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EGR390: Special Topics in Engineering: Search Tips

N. Ismail, Fall 2015

Search Tips

Whether you are searching for scholarly articles in a library database or other kinds of information,
it pays to be organized as you start your search. Break down searching into a three step process.

 

STEP 1
Write down as much information about your topic as possible. Answer the following questions:

  • What is your topic?
  • What questions do you have?
  • What do you know? What don't you know?

Then, try to summarize what you are looking for in one or two sentences.

EXAMPLE: I would like to learn more about the effects of pharmaceuticals and personal care products (PPCP's) on the environment, in particular, water quality, and methods of their removal, including direct photolysis.

STEP 2
Using the information in Step 1, list the main concepts of your topic.

EXAMPLE: pharmaceuticals and personal care products (PPCP's), water, direct photolysis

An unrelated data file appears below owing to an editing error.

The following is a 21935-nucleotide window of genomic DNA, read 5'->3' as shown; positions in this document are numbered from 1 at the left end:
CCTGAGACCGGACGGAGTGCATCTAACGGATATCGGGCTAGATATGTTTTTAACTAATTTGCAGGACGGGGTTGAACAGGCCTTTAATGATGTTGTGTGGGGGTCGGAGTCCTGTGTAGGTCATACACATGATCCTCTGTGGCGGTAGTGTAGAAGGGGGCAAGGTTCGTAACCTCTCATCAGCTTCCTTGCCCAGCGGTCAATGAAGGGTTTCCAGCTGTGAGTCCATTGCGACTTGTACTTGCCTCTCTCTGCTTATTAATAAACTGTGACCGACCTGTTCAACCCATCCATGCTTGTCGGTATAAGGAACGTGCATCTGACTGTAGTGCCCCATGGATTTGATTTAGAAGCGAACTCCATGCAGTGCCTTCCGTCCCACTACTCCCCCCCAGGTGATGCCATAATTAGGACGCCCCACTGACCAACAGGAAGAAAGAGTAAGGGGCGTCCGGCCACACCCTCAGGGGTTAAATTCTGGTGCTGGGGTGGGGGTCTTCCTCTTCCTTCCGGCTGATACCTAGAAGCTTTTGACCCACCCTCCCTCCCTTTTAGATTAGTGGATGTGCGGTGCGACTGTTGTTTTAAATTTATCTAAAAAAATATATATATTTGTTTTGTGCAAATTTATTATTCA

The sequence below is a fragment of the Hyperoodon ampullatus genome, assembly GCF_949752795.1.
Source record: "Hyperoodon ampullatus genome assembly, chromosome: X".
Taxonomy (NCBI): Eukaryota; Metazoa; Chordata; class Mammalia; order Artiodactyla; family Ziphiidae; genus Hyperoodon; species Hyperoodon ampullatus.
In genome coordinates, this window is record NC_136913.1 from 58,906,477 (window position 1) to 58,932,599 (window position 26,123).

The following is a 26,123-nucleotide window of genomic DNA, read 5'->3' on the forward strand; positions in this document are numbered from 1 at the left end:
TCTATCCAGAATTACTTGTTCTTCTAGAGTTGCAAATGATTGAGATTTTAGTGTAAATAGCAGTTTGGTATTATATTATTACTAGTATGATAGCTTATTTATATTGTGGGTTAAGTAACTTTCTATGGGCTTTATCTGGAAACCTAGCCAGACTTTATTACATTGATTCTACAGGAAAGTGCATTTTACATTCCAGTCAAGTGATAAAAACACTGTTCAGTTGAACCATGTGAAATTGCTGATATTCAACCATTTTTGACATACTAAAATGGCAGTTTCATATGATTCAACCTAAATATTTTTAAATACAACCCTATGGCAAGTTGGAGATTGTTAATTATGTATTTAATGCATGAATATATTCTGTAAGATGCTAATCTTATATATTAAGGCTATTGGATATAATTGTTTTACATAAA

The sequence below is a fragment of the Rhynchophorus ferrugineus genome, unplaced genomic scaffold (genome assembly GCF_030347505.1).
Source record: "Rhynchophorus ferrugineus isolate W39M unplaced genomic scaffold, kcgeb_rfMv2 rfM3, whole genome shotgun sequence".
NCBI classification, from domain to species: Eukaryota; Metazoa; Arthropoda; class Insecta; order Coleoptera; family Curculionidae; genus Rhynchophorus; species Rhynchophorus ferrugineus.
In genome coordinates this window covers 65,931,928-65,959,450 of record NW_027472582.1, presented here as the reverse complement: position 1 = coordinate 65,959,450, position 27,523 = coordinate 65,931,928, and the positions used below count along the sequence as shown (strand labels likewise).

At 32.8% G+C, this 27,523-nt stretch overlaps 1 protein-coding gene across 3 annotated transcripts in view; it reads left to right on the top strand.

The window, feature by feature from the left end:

STEP 3
Now create a list of synonyms of your key concepts. Think broadly, think narrowly! This step is helping you expand your search
by expressing your query in a variety of ways. If you get too many results, then you can work on focusing your search.

pharmaceuticals and personal care products
 

PPCP*
 

cosmetic*

preservative*

 

*=wildcard; will find variations in a word.

water

water quality 

environment*

direct photolysis

removal mechanism*

degradation

photodegradation

photochemical

ou will use the word lists you developed in Step 3 to create search strategies. Use "OR" between synonyms and "AND" between
concepts. For instance:

("pharmaceuticals and personal care products" OR ppcp)  AND  water  AND  (direct photolysis OR degradation) 

Download this worksheet (with bonus search tips!) to help you organize your search strategy.

 

Need Help?

Have questions?
Contact Rocco Piccinino, x2951, rpiccini@smith.edu

Or use Ask a Librarian! to live (chat) during Reference Desk hours.